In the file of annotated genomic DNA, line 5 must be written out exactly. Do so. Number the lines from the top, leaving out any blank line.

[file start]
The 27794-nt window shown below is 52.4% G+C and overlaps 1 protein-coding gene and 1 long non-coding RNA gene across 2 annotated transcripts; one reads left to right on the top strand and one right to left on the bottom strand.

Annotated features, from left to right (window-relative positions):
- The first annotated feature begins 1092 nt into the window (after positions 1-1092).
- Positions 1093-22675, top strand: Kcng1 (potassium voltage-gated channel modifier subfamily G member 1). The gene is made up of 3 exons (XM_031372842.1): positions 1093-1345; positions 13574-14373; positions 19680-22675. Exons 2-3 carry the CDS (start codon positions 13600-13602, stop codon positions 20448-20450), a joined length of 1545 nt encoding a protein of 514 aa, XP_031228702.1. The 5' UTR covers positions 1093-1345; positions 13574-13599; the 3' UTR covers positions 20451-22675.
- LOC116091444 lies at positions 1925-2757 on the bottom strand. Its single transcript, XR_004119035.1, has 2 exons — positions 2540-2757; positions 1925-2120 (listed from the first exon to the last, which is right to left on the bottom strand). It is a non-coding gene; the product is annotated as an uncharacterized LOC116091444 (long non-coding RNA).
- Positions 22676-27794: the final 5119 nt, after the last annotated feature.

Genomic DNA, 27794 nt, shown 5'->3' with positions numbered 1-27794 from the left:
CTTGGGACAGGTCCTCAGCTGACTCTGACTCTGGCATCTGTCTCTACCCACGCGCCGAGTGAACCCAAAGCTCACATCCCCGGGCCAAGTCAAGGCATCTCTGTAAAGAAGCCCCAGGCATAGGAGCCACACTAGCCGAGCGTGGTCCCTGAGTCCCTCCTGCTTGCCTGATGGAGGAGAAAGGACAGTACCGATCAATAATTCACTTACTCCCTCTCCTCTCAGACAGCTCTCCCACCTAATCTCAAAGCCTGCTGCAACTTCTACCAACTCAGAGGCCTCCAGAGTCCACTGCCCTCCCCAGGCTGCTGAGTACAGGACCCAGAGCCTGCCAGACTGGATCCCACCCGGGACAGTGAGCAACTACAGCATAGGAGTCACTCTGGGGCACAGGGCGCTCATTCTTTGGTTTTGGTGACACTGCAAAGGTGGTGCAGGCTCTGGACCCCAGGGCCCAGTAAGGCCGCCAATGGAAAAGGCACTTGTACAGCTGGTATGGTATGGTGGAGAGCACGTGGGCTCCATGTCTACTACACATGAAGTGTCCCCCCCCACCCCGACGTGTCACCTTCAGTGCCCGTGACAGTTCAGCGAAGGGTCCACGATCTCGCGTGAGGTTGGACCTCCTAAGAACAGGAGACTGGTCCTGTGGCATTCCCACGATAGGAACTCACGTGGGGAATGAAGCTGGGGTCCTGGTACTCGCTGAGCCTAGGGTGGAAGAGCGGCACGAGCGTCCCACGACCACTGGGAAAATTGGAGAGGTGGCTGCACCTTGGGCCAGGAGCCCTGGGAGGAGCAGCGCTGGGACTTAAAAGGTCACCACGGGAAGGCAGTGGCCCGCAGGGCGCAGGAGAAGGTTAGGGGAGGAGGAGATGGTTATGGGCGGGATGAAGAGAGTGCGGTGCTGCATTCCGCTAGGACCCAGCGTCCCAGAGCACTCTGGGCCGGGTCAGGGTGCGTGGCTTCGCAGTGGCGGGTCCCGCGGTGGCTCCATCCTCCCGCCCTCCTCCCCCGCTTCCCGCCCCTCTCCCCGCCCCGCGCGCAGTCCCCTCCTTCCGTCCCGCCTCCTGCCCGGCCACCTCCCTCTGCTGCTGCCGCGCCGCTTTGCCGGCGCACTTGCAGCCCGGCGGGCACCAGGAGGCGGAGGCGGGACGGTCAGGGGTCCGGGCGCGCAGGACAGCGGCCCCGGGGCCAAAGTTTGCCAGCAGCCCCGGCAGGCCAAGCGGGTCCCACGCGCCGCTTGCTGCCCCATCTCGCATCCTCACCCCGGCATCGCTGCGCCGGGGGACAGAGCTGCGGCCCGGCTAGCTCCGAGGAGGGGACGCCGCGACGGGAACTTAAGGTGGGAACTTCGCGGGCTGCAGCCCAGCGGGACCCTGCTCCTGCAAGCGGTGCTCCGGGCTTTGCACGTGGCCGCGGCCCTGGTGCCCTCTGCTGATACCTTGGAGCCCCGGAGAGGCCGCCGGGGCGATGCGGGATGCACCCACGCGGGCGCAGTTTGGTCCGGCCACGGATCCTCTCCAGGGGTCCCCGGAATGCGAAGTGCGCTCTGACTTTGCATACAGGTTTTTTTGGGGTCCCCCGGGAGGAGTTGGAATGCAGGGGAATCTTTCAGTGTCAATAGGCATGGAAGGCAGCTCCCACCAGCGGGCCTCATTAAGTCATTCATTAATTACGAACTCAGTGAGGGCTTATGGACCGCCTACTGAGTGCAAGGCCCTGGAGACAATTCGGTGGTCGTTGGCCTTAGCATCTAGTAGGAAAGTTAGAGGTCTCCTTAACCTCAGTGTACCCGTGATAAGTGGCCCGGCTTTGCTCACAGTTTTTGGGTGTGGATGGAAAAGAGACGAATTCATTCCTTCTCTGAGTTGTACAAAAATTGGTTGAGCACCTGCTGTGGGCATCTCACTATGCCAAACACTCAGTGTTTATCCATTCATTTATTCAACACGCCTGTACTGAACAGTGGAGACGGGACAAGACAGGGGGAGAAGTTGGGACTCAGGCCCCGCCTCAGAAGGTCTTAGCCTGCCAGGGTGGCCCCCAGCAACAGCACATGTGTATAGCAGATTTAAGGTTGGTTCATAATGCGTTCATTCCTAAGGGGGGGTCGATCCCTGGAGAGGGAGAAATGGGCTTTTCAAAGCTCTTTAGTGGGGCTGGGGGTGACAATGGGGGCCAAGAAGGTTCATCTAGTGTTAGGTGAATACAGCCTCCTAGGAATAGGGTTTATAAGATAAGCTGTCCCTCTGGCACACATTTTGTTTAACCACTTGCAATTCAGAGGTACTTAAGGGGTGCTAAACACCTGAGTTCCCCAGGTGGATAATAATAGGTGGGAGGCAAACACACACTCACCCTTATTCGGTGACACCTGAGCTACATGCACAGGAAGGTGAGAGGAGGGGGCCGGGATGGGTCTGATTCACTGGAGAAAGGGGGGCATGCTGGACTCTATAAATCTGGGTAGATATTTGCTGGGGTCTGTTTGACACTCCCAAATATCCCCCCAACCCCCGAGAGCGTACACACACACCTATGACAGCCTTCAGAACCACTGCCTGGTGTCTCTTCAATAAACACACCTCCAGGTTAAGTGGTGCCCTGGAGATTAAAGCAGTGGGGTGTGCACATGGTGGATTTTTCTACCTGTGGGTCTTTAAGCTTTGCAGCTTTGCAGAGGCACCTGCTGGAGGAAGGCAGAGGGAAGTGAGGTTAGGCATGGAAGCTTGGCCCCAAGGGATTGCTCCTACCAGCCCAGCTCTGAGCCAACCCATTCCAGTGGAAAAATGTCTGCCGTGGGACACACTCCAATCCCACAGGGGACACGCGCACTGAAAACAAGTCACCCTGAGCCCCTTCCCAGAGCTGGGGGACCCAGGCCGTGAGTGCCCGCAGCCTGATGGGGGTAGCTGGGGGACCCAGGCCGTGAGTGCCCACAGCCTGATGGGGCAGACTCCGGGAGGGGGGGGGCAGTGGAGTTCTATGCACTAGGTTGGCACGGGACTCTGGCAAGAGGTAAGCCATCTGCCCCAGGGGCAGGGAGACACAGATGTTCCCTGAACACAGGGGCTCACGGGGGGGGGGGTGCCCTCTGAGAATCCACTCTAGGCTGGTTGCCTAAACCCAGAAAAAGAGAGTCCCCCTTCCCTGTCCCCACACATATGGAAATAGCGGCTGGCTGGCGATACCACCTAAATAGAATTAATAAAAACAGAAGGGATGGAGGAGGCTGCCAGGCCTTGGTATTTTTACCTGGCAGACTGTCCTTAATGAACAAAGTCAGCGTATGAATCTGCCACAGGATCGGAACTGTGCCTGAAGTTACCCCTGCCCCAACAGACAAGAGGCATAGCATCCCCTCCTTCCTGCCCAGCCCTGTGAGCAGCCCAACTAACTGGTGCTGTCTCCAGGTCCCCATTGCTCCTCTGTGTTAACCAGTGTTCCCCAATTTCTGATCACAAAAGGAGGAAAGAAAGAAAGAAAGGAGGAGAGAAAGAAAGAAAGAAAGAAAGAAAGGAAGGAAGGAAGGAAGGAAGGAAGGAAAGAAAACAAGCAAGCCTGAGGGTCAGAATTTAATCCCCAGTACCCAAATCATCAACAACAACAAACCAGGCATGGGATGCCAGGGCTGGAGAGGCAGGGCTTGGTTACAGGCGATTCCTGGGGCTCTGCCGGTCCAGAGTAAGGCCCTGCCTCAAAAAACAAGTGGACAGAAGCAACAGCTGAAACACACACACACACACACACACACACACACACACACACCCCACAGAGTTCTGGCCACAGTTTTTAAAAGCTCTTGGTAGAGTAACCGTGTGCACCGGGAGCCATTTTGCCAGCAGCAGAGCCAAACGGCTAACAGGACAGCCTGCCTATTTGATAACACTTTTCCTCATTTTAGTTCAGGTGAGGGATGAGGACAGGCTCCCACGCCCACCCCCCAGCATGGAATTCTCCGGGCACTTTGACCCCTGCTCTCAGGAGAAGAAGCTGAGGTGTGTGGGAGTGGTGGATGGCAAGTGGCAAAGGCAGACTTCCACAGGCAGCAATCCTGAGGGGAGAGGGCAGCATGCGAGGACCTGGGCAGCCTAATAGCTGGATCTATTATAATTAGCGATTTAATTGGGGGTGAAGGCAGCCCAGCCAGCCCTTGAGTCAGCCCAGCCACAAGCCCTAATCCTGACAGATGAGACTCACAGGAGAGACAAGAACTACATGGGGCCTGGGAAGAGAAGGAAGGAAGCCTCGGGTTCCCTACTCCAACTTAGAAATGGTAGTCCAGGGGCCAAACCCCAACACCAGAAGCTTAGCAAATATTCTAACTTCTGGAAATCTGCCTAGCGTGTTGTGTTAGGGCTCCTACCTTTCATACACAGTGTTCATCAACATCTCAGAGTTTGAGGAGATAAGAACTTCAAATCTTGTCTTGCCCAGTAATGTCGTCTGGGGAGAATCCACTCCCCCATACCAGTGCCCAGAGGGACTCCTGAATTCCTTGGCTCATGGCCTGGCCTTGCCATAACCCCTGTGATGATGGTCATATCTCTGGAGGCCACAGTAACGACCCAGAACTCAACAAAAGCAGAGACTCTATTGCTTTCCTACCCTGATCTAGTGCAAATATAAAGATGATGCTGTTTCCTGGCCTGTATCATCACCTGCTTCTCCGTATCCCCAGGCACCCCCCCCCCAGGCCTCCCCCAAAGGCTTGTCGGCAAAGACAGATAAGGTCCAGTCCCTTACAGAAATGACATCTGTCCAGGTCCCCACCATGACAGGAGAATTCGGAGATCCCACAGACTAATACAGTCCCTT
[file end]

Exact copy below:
- LOC116091444 lies at positions 1925-2757 on the bottom strand. Its single transcript, XR_004119035.1, has 2 exons — positions 2540-2757; positions 1925-2120 (listed from the first exon to the last, which is right to left on the bottom strand). It is a non-coding gene; the product is annotated as an uncharacterized LOC116091444 (long non-coding RNA).